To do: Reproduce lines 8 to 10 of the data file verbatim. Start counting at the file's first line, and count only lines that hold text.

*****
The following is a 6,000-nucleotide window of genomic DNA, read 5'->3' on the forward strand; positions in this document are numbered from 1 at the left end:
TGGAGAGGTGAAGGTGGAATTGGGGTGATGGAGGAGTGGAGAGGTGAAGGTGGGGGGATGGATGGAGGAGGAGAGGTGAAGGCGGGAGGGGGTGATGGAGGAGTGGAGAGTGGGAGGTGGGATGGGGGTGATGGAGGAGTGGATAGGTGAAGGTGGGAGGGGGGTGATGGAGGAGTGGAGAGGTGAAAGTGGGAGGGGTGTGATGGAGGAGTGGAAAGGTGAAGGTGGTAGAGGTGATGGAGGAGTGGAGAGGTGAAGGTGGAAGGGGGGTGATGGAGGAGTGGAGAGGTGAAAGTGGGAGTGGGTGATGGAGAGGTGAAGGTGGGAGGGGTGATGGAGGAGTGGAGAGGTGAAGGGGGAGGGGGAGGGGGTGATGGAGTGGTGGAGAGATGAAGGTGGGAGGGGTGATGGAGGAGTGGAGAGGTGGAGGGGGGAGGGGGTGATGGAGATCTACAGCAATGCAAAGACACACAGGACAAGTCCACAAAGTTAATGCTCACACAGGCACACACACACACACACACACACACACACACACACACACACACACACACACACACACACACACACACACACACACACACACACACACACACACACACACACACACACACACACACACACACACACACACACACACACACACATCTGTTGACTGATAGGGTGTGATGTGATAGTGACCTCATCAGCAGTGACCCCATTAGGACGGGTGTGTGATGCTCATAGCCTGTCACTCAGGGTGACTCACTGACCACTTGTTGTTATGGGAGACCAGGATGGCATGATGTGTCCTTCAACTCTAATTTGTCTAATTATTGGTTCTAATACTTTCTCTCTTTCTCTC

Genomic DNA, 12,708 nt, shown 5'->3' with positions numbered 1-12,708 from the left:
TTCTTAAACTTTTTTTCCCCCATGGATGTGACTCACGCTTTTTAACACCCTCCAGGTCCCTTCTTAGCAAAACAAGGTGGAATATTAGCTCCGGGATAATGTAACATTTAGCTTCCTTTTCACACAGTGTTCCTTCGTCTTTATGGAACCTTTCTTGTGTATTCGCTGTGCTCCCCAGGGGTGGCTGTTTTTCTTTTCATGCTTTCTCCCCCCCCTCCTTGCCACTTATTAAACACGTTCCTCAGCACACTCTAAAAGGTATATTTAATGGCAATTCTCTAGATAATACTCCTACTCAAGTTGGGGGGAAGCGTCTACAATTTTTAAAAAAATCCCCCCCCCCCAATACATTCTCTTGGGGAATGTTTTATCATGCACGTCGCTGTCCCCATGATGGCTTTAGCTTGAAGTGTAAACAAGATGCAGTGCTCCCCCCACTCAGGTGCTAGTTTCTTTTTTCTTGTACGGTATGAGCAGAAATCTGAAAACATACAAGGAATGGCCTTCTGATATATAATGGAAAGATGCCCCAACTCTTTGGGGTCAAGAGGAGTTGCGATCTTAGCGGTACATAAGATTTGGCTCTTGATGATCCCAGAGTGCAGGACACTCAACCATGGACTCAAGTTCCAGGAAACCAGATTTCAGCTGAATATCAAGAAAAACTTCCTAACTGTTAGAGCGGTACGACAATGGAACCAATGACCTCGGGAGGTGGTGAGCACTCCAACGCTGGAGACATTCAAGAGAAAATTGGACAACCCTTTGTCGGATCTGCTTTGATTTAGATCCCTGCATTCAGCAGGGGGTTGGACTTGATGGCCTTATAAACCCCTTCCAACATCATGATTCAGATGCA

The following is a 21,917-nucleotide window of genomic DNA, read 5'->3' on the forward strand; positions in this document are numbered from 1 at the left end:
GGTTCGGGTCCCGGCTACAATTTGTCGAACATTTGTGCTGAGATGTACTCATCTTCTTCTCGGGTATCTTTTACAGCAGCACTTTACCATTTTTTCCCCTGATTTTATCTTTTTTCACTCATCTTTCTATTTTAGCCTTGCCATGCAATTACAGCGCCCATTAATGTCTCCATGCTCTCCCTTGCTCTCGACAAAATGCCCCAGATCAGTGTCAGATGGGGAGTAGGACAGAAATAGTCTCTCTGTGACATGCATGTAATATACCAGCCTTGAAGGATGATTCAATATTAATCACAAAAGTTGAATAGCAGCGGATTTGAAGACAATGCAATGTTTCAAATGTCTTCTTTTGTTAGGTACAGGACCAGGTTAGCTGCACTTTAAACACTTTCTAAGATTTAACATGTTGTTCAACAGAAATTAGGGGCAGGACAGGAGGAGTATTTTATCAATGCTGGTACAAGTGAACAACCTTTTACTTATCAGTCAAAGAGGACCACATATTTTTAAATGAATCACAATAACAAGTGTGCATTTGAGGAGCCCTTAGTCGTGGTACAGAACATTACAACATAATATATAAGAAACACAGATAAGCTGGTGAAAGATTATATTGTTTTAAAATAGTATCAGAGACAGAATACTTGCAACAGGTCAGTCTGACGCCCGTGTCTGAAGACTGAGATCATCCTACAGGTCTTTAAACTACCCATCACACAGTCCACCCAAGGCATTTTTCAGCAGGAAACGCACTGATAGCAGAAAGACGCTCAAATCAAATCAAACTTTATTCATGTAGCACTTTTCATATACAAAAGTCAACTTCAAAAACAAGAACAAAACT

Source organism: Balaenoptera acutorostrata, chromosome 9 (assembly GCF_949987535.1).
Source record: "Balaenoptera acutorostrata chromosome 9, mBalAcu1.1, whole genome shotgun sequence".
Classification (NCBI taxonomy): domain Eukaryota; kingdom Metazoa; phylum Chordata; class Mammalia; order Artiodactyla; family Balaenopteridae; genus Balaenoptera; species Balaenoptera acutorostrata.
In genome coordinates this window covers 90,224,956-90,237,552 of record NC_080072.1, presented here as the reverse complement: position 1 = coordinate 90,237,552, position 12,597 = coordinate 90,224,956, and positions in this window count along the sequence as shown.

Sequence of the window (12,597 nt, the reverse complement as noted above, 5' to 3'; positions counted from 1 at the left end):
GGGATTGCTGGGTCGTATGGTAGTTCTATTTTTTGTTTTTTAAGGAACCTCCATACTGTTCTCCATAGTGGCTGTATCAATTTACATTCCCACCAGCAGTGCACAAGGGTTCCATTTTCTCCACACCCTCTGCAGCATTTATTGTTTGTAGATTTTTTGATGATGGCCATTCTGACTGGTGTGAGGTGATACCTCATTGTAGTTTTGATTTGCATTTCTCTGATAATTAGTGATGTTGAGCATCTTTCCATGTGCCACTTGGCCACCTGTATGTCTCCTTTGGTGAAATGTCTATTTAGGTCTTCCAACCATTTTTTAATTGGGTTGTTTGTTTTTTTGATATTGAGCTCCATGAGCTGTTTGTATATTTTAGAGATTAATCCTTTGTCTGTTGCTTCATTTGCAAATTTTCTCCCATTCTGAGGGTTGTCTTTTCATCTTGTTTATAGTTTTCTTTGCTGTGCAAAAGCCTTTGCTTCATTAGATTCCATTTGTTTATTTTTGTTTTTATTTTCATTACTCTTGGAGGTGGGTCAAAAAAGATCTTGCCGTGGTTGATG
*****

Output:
Source record: "Balaenoptera acutorostrata chromosome 9, mBalAcu1.1, whole genome shotgun sequence".
Classification (NCBI taxonomy): domain Eukaryota; kingdom Metazoa; phylum Chordata; class Mammalia; order Artiodactyla; family Balaenopteridae; genus Balaenoptera; species Balaenoptera acutorostrata.
In genome coordinates this window covers 90,224,956-90,237,552 of record NC_080072.1, presented here as the reverse complement: position 1 = coordinate 90,237,552, position 12,597 = coordinate 90,224,956, and positions in this window count along the sequence as shown.